He turned onto a four-lane street in a rough neighborhood, but it was a neighborhood that he recognized. He had lived there as a small boy, back before his mother had remarried. The Kentucky Fried Chicken franchise on the first corner had been one of his favorite places to eat, but it was now a rib joint called Daddy D’s. The McDonald’s wasn’t new, but the Checkers was. Another block down, a check-cashing business advertised payday and title loans. It occupied the yellow-brick building where his mother had worked as a receptionist for an insurance agency. Neal could remember the way the women who had worked there had doted on him, stuffing him with cookies, candy, and cake.

Just ahead, a homeless man was sprawled face down on the sidewalk. The way he lay, he seemed broken, as though he had fallen from a great height. Another unkempt man was bent over him. He wiped his mouth with the back of his hand, then eased a half-empty pint of whiskey from the pocket of the unconscious man’s pants. As Neal rode past, the man held the bottle up in front of him and grinned like he’d hit the Cash 3 in the lottery.

Neal slowed for a light and came to a stop. On the right was a convenience store that Neal had known as a Seven Eleven. It was now called H&H, and it had become the kind of place where the cashier had to work behind bulletproof glass. Neal could recall going there to buy bottles of Coca-Cola and small bags of peanuts back when he was a boy. He’d pour the nuts into the bottle with the Coke. They would float to the top, and he would eat one or two with each sip that he took.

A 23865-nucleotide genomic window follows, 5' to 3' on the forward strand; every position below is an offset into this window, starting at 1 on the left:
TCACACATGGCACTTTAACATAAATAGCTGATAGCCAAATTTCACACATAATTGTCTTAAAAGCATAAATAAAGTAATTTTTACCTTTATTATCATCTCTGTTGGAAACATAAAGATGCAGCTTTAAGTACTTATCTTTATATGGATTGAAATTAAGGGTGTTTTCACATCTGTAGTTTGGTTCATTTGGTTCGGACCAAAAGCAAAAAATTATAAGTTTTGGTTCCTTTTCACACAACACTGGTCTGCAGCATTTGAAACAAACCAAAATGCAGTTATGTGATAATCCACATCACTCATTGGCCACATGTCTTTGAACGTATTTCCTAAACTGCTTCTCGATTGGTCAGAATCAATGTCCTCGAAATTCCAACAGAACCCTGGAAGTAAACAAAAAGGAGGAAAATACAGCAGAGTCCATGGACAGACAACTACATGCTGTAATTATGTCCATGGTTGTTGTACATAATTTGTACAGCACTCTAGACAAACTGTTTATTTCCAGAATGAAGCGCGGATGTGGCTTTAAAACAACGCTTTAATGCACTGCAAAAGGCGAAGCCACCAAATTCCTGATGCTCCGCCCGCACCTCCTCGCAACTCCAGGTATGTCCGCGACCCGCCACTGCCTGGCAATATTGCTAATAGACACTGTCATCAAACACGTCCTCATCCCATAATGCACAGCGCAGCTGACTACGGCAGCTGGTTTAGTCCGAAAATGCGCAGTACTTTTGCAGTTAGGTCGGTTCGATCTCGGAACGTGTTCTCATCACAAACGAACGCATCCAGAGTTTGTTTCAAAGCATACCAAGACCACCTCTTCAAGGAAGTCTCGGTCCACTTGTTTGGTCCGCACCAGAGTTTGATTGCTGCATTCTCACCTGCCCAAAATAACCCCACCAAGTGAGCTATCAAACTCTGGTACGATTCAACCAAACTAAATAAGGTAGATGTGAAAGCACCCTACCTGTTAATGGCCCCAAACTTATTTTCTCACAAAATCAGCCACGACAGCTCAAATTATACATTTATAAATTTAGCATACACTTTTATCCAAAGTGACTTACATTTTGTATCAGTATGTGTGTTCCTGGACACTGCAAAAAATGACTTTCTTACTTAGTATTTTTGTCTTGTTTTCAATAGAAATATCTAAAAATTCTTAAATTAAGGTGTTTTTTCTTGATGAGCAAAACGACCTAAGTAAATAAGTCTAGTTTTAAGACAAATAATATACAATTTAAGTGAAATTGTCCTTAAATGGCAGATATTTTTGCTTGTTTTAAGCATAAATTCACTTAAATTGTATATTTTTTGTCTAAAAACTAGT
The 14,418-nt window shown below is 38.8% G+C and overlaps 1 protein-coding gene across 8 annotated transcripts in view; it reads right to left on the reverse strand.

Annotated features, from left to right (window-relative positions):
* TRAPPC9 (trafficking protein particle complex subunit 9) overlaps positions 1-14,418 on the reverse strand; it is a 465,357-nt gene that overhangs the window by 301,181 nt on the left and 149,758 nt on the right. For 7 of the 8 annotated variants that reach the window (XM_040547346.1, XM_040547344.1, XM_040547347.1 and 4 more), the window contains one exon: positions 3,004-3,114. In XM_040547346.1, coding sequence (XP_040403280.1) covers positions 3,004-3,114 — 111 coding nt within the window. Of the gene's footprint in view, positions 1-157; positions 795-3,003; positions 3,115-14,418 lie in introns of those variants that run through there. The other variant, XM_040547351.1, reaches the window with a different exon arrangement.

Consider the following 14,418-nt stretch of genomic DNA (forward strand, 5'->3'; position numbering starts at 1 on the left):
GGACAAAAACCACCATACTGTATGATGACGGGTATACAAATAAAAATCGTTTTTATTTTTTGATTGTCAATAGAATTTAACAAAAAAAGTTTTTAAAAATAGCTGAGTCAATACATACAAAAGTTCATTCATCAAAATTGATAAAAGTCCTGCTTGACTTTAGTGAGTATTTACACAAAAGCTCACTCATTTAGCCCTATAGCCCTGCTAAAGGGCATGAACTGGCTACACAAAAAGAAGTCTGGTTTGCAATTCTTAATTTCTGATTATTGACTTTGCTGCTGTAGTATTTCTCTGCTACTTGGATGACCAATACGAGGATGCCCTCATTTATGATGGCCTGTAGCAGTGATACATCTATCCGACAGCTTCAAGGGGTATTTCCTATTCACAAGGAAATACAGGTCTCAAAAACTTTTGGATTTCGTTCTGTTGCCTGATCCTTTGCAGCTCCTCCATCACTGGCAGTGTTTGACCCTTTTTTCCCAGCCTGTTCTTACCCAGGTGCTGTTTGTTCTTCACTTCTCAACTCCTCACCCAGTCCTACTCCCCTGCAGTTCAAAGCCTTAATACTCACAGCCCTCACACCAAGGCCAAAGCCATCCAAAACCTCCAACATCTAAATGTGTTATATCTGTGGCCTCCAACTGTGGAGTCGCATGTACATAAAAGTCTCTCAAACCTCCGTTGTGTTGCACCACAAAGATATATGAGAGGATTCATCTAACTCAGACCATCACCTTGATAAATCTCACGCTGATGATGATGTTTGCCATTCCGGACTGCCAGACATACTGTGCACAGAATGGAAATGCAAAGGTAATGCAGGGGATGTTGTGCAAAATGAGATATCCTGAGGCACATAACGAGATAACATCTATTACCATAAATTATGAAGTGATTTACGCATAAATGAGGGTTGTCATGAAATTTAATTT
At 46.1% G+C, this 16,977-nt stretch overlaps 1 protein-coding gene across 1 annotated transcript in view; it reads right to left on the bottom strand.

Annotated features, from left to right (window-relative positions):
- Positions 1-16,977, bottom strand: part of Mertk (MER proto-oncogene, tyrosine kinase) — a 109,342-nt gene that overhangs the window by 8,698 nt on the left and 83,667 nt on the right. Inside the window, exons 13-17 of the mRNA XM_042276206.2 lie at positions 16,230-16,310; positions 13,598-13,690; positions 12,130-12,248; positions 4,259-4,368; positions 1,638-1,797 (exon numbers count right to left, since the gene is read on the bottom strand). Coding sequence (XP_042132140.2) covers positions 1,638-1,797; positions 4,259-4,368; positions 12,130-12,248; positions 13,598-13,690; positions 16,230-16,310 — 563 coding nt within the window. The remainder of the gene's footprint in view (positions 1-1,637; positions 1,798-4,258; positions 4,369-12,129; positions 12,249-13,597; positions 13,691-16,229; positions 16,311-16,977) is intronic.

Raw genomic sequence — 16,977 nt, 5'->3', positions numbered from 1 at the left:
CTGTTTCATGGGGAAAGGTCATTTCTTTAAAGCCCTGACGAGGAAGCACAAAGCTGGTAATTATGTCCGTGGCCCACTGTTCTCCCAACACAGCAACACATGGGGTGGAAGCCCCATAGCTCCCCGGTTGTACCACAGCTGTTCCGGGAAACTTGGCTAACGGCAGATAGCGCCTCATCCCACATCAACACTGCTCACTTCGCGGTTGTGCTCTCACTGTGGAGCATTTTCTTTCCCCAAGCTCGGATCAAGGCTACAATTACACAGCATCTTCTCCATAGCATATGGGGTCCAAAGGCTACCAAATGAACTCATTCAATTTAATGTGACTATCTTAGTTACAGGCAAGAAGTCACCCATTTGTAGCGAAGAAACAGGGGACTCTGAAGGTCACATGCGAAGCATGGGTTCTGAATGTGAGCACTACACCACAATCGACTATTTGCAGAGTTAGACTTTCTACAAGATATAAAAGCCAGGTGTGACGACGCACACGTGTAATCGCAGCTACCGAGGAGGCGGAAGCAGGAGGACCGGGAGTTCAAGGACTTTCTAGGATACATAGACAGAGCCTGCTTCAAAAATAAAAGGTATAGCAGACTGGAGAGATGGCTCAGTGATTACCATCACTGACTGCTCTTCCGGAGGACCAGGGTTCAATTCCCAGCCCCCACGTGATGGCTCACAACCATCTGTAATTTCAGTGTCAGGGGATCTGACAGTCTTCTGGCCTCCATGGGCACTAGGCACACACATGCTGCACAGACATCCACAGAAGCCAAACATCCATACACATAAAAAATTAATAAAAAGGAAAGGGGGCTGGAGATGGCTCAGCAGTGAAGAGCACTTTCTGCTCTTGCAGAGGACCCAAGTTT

An emaciated, white woman was out in front of the store talking to the young, black men who were in the tricked-out, yellow SUV that was parked there. Her hair was a tangled mass of greasy, blonde curls, and she had on a tattered dress of the sort that might once have been worn in a wedding, though it was now dirty, gray, and ripped. The men in the SUV were having fun with her, teasing and taunting as though she were witless or mad. She reeled away from them, throwing a hand in disgust.